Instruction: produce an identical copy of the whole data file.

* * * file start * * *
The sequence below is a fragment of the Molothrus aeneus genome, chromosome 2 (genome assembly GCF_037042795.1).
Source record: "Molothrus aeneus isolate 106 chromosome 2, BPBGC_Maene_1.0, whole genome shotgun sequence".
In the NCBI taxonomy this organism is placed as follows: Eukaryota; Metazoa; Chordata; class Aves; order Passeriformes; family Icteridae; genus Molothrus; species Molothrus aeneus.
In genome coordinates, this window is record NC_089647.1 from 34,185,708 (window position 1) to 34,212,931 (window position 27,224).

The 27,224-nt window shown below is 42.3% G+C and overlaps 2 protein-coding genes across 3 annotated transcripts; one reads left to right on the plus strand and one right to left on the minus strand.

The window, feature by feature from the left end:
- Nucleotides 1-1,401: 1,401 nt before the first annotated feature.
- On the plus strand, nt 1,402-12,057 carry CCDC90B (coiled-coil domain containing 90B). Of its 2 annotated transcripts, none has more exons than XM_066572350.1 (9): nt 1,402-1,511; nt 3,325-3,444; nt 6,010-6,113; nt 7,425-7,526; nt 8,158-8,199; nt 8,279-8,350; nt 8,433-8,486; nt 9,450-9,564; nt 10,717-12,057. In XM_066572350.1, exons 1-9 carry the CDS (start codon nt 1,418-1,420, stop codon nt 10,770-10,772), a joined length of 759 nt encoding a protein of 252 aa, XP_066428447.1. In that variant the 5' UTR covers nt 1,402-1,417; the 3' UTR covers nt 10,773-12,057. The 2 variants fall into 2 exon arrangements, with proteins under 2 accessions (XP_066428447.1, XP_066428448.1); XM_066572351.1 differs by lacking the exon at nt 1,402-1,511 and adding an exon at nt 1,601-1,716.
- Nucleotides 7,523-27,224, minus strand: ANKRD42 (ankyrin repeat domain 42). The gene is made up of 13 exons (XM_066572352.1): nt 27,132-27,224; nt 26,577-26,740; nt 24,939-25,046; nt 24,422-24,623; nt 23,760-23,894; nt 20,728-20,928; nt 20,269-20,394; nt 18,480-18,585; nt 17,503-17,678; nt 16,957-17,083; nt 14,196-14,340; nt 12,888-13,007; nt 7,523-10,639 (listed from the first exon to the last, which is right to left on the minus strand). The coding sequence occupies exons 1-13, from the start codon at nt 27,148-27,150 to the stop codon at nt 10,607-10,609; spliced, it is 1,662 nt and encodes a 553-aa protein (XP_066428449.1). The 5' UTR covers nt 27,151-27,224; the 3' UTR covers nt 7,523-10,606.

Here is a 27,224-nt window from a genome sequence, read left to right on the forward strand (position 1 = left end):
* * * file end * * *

The sequence below is a fragment of the Molothrus aeneus genome, chromosome 2 (genome assembly GCF_037042795.1).
Source record: "Molothrus aeneus isolate 106 chromosome 2, BPBGC_Maene_1.0, whole genome shotgun sequence".
In the NCBI taxonomy this organism is placed as follows: Eukaryota; Metazoa; Chordata; class Aves; order Passeriformes; family Icteridae; genus Molothrus; species Molothrus aeneus.
In genome coordinates, this window is record NC_089647.1 from 34,185,708 (window position 1) to 34,212,931 (window position 27,224).

The 27,224-nt window shown below is 42.3% G+C and overlaps 2 protein-coding genes across 3 annotated transcripts; one reads left to right on the plus strand and one right to left on the minus strand.

The window, feature by feature from the left end:
- Nucleotides 1-1,401: 1,401 nt before the first annotated feature.
- On the plus strand, nt 1,402-12,057 carry CCDC90B (coiled-coil domain containing 90B). Of its 2 annotated transcripts, none has more exons than XM_066572350.1 (9): nt 1,402-1,511; nt 3,325-3,444; nt 6,010-6,113; nt 7,425-7,526; nt 8,158-8,199; nt 8,279-8,350; nt 8,433-8,486; nt 9,450-9,564; nt 10,717-12,057. In XM_066572350.1, exons 1-9 carry the CDS (start codon nt 1,418-1,420, stop codon nt 10,770-10,772), a joined length of 759 nt encoding a protein of 252 aa, XP_066428447.1. In that variant the 5' UTR covers nt 1,402-1,417; the 3' UTR covers nt 10,773-12,057. The 2 variants fall into 2 exon arrangements, with proteins under 2 accessions (XP_066428447.1, XP_066428448.1); XM_066572351.1 differs by lacking the exon at nt 1,402-1,511 and adding an exon at nt 1,601-1,716.
- Nucleotides 7,523-27,224, minus strand: ANKRD42 (ankyrin repeat domain 42). The gene is made up of 13 exons (XM_066572352.1): nt 27,132-27,224; nt 26,577-26,740; nt 24,939-25,046; nt 24,422-24,623; nt 23,760-23,894; nt 20,728-20,928; nt 20,269-20,394; nt 18,480-18,585; nt 17,503-17,678; nt 16,957-17,083; nt 14,196-14,340; nt 12,888-13,007; nt 7,523-10,639 (listed from the first exon to the last, which is right to left on the minus strand). The coding sequence occupies exons 1-13, from the start codon at nt 27,148-27,150 to the stop codon at nt 10,607-10,609; spliced, it is 1,662 nt and encodes a 553-aa protein (XP_066428449.1). The 5' UTR covers nt 27,151-27,224; the 3' UTR covers nt 7,523-10,606.

Here is a 27,224-nt window from a genome sequence, read left to right on the forward strand (position 1 = left end):